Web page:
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NHibernate : Handling the Special Cases

In my last NHibernate post I mentioned that NHibernate is great because it does the heavy lifting for the common tasks that make up 95% of my data access layer, while letting me tweak the remaining 5% as needed.

Let’s look at some of the ways you can tweak, or even circumvent NHibernate for those queries that require some extra attention. Do note that there are a lot of different solutions – we’re only looking at a few.

The most obvious method is to use named queries and custom SQL statements in your mapping. This provides you a lot of flexibility without diverging from NHibernate’s realm. The NHibernate reference has good documentation on this approach, so we won’t cover it (check out section 14.2 “Named Queries”, 14.3 “Custom SQL for create, update and delete” and 14.4 “Custom SQL for loading”).

The next option is to use an ISqlQuery via the ISession.CreateSqlQuery. Unlike an IQuery which works against your domain using HQL, an ISqlQuery is closely tied to your database and SQL. However, you still get access to NHibernate parameter substitutions, paging capabilities and O/R mapping (if you want). Again, the NHibernate reference has a very detailed section, check out 14.1 “Using an ISQLQuery”.

You can optimize your Deletes by supplying the ISession.Delete command some HQL rather than the instance you want to delete. For example, if you want to delete all comments belonging to a blog post, you can do:

session.Delete("from Comment where PostId = :id", postId, NHibernateUtil.Int32);

More recently the NHibernate team made it possible to execute any statement (insert/delete/update) from an IQuery. You can find out more from this post by Ayende.

When necessary (typically bulk imports or other bulk operations), you can circumvent NHibernate’s first-level cache by using an IStatelessSession rather than an ISession. Rather than calling OpenSession on your ISessionFactory, simply call OpenStatlessSession. Keep in mind that the IStatelessSession doesn’t have the exact same API as an ISession.

When things get really crazy, you can always get an ADO.NET connection from the ISession’s Connection property. With a raw database connection, the world is your oyster. You can always write your code in such a way that you have direct access to our connection string to create your own connection, thus completely and fully circumventing NHibernate.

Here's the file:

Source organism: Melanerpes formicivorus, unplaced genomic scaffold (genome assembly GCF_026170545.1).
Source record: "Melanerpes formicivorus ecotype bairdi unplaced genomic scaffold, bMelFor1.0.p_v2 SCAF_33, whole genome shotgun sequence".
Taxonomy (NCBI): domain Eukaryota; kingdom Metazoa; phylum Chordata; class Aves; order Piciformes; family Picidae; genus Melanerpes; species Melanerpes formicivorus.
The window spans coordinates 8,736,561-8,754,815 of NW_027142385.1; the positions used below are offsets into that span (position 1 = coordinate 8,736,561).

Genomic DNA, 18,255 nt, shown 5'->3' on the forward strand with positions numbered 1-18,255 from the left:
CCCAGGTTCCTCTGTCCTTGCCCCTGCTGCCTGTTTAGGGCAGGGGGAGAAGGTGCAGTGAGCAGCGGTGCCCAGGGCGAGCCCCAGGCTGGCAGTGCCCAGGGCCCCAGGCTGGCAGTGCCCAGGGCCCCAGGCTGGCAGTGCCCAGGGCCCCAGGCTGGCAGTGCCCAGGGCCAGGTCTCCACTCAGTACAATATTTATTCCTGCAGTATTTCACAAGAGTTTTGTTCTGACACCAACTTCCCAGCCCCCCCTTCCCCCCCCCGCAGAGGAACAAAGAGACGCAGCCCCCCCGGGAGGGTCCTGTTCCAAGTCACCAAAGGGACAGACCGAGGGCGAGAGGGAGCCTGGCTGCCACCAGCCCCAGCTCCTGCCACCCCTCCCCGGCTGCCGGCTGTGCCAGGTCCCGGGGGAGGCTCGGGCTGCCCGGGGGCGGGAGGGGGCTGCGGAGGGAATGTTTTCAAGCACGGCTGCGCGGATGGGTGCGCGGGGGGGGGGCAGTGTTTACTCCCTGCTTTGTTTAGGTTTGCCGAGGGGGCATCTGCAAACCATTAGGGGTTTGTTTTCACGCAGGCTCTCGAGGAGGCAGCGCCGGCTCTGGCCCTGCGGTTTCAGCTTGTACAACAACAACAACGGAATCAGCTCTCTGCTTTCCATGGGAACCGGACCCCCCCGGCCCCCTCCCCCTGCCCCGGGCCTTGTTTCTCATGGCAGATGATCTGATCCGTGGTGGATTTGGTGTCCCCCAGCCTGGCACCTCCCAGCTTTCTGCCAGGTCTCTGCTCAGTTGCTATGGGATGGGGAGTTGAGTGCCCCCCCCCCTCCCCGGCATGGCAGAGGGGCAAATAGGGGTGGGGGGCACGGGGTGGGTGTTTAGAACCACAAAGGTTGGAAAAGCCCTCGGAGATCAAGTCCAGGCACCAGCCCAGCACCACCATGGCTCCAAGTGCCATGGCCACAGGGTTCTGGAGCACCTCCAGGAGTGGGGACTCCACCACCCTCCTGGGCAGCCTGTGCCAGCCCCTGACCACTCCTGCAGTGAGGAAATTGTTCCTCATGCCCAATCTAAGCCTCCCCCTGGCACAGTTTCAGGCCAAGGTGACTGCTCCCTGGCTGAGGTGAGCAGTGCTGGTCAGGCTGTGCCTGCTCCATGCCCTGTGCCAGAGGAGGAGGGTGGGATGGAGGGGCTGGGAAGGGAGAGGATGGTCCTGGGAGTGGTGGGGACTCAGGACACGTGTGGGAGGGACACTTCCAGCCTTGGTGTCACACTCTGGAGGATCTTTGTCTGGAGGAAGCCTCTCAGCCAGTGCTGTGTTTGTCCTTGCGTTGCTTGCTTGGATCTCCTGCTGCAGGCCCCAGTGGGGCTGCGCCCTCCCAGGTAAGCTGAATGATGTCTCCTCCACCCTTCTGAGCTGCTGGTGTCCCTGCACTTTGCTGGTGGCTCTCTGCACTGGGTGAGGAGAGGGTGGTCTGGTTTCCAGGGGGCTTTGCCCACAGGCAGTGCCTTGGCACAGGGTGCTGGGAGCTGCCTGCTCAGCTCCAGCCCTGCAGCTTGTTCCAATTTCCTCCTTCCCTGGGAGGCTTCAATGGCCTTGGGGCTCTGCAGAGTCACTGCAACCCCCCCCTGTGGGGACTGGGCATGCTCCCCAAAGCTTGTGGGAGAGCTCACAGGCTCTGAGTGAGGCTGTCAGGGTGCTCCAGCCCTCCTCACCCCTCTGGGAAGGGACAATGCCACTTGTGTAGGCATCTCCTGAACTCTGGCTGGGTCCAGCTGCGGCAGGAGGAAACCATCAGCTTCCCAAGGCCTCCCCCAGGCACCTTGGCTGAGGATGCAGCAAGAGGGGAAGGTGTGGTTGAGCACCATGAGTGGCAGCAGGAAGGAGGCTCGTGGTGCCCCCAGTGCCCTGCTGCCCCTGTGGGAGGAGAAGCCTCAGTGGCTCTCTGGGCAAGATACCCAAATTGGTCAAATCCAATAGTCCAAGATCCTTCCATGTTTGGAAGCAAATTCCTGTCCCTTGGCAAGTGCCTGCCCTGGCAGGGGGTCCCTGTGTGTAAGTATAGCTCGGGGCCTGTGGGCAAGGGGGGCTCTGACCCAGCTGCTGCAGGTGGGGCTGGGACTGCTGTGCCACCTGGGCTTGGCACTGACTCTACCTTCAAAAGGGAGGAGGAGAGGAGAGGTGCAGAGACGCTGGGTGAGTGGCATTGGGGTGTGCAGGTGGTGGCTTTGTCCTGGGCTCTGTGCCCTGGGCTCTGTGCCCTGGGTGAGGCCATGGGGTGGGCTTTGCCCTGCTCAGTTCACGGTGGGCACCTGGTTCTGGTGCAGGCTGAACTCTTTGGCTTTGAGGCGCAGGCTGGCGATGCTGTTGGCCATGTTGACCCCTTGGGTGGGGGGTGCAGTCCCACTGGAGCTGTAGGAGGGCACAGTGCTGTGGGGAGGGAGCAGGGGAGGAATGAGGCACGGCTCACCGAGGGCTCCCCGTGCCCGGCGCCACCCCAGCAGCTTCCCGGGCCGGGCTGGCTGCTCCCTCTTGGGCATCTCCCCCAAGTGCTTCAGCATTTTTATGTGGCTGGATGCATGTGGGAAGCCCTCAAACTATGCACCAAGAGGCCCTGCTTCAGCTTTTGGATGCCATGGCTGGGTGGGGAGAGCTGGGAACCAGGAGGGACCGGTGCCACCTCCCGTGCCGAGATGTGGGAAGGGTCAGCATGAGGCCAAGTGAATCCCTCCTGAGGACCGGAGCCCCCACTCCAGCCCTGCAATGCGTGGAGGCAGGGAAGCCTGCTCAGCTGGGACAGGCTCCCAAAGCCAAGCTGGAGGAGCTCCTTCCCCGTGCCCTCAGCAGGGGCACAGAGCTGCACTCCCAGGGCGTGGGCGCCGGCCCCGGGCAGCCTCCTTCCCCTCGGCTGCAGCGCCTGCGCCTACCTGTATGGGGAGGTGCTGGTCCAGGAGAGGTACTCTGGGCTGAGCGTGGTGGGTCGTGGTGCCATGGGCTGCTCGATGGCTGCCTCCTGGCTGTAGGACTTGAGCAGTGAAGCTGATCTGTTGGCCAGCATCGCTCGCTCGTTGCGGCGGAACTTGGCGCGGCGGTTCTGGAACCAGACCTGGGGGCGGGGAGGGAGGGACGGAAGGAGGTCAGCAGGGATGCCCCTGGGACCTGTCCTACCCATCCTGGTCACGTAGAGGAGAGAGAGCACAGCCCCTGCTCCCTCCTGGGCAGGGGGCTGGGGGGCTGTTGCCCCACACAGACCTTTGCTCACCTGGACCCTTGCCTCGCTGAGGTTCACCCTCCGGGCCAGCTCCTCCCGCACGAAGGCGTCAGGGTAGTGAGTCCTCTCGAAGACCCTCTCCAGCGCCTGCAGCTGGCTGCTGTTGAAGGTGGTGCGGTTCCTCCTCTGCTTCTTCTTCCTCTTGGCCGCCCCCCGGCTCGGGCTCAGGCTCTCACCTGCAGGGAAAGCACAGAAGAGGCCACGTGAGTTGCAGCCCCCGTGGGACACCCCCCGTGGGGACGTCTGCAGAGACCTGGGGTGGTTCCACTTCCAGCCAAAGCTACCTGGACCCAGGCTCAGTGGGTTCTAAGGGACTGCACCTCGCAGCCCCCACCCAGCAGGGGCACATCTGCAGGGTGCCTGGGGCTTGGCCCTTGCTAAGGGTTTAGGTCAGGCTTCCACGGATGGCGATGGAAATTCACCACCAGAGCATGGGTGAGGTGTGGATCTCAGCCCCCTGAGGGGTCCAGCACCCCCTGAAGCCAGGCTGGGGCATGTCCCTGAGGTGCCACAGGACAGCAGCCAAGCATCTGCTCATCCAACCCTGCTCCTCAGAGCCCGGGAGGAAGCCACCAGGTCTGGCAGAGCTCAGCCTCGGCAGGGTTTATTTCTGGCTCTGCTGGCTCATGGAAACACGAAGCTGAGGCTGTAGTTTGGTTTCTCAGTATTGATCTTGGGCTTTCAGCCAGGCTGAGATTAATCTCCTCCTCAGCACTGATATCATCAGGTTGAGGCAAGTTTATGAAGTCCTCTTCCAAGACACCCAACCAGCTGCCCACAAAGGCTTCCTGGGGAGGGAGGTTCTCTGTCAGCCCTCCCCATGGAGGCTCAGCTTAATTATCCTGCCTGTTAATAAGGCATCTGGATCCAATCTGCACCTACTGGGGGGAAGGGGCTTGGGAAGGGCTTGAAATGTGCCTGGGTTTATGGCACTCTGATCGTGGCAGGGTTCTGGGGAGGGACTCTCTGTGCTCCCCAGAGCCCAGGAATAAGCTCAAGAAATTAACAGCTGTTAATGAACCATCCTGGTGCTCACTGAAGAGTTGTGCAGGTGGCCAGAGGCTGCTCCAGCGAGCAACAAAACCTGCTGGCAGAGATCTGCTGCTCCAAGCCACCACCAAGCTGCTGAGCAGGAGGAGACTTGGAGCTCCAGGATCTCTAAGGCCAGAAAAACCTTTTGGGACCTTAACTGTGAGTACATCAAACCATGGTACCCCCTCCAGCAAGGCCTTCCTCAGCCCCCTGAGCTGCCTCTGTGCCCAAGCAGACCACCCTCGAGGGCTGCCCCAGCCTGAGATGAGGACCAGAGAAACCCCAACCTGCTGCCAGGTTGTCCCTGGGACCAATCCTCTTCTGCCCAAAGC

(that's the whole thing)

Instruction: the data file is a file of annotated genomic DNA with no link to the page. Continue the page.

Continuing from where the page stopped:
Finally, any of these methods can be combined with some simple designs in order to ensure that everything is neat and tidy:

public abstract class Repository : IRepository
{
    public void Delete<T>(T entity)
    {
        WithinTransaction(s => s.Delete(target));
    }

    protected void WithinTransaction(Action action)
    {
        WithinTransaction(Session, action);
    }        
    protected static void WithinTransaction(ISession session, Action action)
    {
        var transaction = session.BeginTransaction();
        try
        {
            action();
            transaction.Commit();
        }
        catch (Exception)
        {
            transaction.Rollback();
            throw;
        }
        finally
        {
            transaction.Dispose();
        }
    }
}


public class PostRepository : Repositor, IPostRepository
{
    public void Delete(int postId)
    {
        WithinTransaction(s => 
            {
                session.Delete("from Comment where PostId = :id", postId, NHibernateUtil.Int32);
                session.Delete("from Post where Id = :id", postId, NHibernateUtil.Int32);
            });
    }
}

Once you understand NHibernate’s flexibility and understand your code’s hot spots, it generally takes a pretty trivial amount of tweaking to speed things up. While the changes you make, in the name of performance, to your models (both domain and data) may be disgusting rest assured that HHibernate will not stand in your way. Be warned though that many of the above solutions may have side effects with respect to NHibernate’s 1st and 2nd level caches. However, if you were to custom write everything, including caching, you’d likely have similar synch issues.

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5 Responses to NHibernate : Handling the Special Cases

  1. Martin says:

    There’s a typo in the title of the post: NHibnerate -> NHibernate

  2. karl says:

    @Bill:
    Because they rollback the transaction in the case of an exception, something you can’t do with a using.

  3. Why did they use a try..finally with the transaction rather than a using statement?

  4. karl says:

    @Paco:
    That repository snippet comes from FluentNhibernate. Seems to be flavor of the day in order to achieve really simple/small implementations for basic CRUD sites without having to write a lot of infrastructure. The approach definitely works for a number of use case, and not for others.

  5. Paco says:

    Why do you manage the transaction in the repository? What if you need 2 queries on the same transaction?